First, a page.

Pop 5: ‘Boardwalk Empire’ Characters

bill bodkin and maxwell barna look at the best characters of the hit HBO series …

With the premiere of Boardwalk Empire this Sunday, I wanted to focus on my favorite aspect of the show: the characters. It blows my mind how a show can have so many characters that are not only interesting, but fully fleshed out, with their own interesting backstories. They are all intricate and intimately involved in the storyline, they compel you to tune in every week.

So here’s my top five favorite characters … which I chose with help from Pop-Break chief photographer Maxwell Barna.

5. Chalky White (played by Michael Kenneth Williams)

Chalky White hasn’t been the most active character on Boardwalk Empire, but he is certainly one of the most important.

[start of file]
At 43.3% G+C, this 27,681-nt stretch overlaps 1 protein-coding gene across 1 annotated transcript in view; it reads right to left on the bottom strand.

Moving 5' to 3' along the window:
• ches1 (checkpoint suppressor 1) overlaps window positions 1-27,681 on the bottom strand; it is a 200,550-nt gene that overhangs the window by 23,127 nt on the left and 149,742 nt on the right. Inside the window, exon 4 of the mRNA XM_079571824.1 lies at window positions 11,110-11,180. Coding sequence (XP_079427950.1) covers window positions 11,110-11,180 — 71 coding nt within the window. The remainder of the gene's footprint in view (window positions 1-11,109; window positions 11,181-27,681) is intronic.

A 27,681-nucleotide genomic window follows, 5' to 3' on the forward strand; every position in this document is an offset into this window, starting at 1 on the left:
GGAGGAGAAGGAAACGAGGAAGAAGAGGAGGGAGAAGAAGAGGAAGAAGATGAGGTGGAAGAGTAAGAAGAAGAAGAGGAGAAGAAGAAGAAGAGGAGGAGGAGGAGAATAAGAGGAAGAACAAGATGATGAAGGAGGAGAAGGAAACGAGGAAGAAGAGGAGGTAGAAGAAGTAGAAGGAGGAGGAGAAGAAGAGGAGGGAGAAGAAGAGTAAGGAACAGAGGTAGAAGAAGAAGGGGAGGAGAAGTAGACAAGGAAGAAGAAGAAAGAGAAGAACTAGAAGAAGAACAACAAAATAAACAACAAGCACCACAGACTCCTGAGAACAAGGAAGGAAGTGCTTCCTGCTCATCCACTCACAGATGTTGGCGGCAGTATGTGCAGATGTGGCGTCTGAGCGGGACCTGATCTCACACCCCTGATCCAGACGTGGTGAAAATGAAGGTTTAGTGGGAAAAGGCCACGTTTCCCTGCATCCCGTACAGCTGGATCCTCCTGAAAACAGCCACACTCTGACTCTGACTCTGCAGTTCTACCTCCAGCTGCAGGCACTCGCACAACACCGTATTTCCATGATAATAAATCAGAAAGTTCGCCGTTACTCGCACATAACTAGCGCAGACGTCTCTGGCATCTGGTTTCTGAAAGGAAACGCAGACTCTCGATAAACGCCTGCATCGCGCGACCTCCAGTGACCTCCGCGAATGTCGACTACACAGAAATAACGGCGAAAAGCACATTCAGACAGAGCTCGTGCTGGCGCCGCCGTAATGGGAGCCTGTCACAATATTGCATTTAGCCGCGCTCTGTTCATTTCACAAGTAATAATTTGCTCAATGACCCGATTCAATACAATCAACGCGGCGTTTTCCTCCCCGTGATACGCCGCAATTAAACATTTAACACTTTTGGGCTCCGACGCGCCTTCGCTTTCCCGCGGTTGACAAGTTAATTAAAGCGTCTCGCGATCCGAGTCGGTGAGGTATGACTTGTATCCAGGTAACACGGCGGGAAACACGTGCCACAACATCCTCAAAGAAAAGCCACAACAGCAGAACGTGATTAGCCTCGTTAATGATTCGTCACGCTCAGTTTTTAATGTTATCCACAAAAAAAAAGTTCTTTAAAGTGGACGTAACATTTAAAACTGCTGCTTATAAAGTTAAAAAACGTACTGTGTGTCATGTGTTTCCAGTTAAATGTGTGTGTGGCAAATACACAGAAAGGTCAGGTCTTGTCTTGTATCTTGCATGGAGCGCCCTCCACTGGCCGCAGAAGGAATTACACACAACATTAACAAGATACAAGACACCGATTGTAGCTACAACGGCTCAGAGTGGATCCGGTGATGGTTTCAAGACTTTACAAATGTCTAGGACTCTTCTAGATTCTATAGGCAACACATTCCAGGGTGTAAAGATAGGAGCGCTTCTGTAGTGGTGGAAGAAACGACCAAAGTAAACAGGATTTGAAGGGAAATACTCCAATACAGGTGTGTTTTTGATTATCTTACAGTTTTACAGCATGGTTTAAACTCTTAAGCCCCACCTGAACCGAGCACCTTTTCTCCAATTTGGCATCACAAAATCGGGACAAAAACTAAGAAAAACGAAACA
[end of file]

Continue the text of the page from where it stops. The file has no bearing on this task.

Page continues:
When he takes over as the head bootlegger for Nucky after Mickey Doyle fouls up, that’s when one of the main story arc kicks in for Boardwalk Empire — the power struggle for bootlegging in Atlantic City. Chalky, like many of the characters on the show (or at least the ones involved in illegal activities) is a cool, calm and collected character. However, underneath this stone cold demeanor is a bombastic volcano of violence. This is evidenced when he confronts a KKK leader who he believes murdered one of his associates. Chalky confronts the man and in a slow, deliberate and menacing way. He then “brings out his daddy’s tools” and then chops off the man’s finger. It’s one of the seminal moments of the series and one can only hope that the series expands on Chalky’s role in Season 2.

4. Al Capone (played by Stephen Graham)
I think this more of a case of I love the actor as much as the character. Every since his performance as Tommy in Snatch, I’ve
been a big fan of Graham. From his underrated performance in Gangs Of New York to carrying the British gangster flick The Crew, Graham has proven he’s a super solid actor. However, I never thought he’d ever be recognized for anything but his role as a wannabe boxing promoter named after a Russian ballet dance.